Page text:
- Digitalised classrooms
- Recorded lectures available in library
- Online admission forms and fee
- Technology is much needed, but human resource and infrastructure is what Chandigarh schools require badly
One of the benchmarks for a Smart City is 24×7 supply, 100 per cent collection of water charges and availability of 135 litres per capita supply.Present status: Chandigarh gets water for 13-15 hours and there is no supply in the afternoon. The MC is yet to collect Rs 10 crore from defaulters. The plus point is that as against 135 litres per capita supply of water, the ratio in Chandigarh is 280 litres per capita.Availability: The city has access to 87 MGD of water, which includes 20 MGD from 200 tubewellsSMART UPGRADE
- Water will be available 24×7. MC has proposed a pilot project in Mauli Jagran
- Smart Pipes will be connected with a wireless processor to help detect leakage in real time, with a system of online monitoring of the entire distribution
- MC will be able to know water usage of every household with a single click.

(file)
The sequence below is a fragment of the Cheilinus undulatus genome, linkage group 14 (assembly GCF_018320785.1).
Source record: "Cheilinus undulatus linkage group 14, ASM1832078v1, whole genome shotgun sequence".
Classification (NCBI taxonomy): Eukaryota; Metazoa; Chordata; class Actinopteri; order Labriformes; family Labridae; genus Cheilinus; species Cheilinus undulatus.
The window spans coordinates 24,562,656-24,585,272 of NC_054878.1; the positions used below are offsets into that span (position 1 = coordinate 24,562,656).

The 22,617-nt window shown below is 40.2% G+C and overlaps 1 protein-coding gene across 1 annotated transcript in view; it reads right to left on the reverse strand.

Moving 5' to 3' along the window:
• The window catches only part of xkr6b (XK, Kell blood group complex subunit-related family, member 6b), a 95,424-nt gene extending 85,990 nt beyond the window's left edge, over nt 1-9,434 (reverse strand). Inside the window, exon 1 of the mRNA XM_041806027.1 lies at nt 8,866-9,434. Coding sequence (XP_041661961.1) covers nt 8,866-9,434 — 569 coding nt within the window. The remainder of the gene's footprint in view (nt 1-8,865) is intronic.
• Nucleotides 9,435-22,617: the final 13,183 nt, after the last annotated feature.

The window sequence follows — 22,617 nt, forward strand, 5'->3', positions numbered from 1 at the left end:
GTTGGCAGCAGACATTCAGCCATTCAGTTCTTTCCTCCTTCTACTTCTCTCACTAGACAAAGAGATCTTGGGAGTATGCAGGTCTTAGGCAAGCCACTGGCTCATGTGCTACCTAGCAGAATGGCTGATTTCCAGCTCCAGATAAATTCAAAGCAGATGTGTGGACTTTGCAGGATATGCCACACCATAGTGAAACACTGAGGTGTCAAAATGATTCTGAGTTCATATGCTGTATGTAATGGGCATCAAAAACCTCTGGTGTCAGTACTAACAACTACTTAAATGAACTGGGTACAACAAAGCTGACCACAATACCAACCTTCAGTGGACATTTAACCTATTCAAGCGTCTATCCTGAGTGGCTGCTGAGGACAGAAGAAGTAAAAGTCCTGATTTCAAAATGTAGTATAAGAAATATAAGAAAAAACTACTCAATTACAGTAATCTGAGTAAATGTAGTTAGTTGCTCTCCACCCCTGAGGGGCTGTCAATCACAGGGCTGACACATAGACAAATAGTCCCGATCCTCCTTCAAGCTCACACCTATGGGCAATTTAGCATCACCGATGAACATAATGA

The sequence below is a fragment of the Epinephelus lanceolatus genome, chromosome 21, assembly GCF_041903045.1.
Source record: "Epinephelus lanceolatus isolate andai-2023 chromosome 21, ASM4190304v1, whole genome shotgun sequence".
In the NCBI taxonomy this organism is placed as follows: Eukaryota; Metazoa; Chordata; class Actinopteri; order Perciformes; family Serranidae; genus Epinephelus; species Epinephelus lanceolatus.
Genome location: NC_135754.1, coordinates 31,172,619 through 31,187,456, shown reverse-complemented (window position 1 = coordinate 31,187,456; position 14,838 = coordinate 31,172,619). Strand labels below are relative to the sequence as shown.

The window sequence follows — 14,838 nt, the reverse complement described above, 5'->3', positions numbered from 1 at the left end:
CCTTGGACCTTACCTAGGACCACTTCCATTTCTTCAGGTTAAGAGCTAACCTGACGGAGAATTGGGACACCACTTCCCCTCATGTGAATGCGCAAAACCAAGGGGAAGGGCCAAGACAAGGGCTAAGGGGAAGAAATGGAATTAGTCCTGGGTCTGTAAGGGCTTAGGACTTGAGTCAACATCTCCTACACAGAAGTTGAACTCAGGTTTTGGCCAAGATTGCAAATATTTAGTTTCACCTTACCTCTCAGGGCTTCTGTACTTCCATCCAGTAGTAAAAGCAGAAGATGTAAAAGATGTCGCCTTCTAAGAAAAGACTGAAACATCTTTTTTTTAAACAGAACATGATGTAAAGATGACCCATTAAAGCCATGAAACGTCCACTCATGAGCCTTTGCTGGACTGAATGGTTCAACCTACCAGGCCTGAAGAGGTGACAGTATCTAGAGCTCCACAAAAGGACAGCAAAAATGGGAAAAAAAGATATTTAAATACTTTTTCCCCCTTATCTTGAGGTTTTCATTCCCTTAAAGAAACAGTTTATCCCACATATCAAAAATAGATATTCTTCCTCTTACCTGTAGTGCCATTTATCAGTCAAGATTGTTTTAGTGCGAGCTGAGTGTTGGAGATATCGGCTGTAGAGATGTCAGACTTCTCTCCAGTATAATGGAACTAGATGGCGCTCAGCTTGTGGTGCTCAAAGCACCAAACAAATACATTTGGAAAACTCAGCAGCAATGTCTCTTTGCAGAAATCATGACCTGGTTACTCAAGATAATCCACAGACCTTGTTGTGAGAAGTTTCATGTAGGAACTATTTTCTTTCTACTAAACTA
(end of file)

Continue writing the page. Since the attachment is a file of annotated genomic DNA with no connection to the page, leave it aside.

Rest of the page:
SLUMS IN THE CITY
Chandigarh is already covered under the small flat rehabilitation scheme of 25,000 flats for slum dwellers. Ultimately, all the slums are being removed in phases. A final master plan to regulate the vertical growth is pending with the Union Ministry of Urban Development. In the master plan, no additional height in the north of chandigarh has been recommended but in southern sectors, like 47 to 56, there is a recommendation for allowing mix land use.SOLID WASTE MANAGEMENT
- Chandigarh MC spends crores on purchase of garbage-lifting vehicles, bins and rehris, but has failed to put in place the process for collection and segregation of garbage at household level and at Sehaj Safai Kendras. So, garbage which can be recycled is being dumped at open spaces.
- Bio-medical waste management is also not effective in city.
- Chandigarh generates 370 tonnes of waste daily; 270 tonnes goes to garbage processing plant in Dadumajra and 100 tonnes to the dumping ground in Dadu Majra.
- MC has 53-dumper placers to lift garbage from 550 garbage bins in the city, but garbage is lifted from most bins on alternate days. On a daily basis, MC lifts garbage from 190 bins. In some sectors, it empties bins once in three days, once a week and even once in 15 days.
- There are 36 Sehaj Safai Kendras in the city.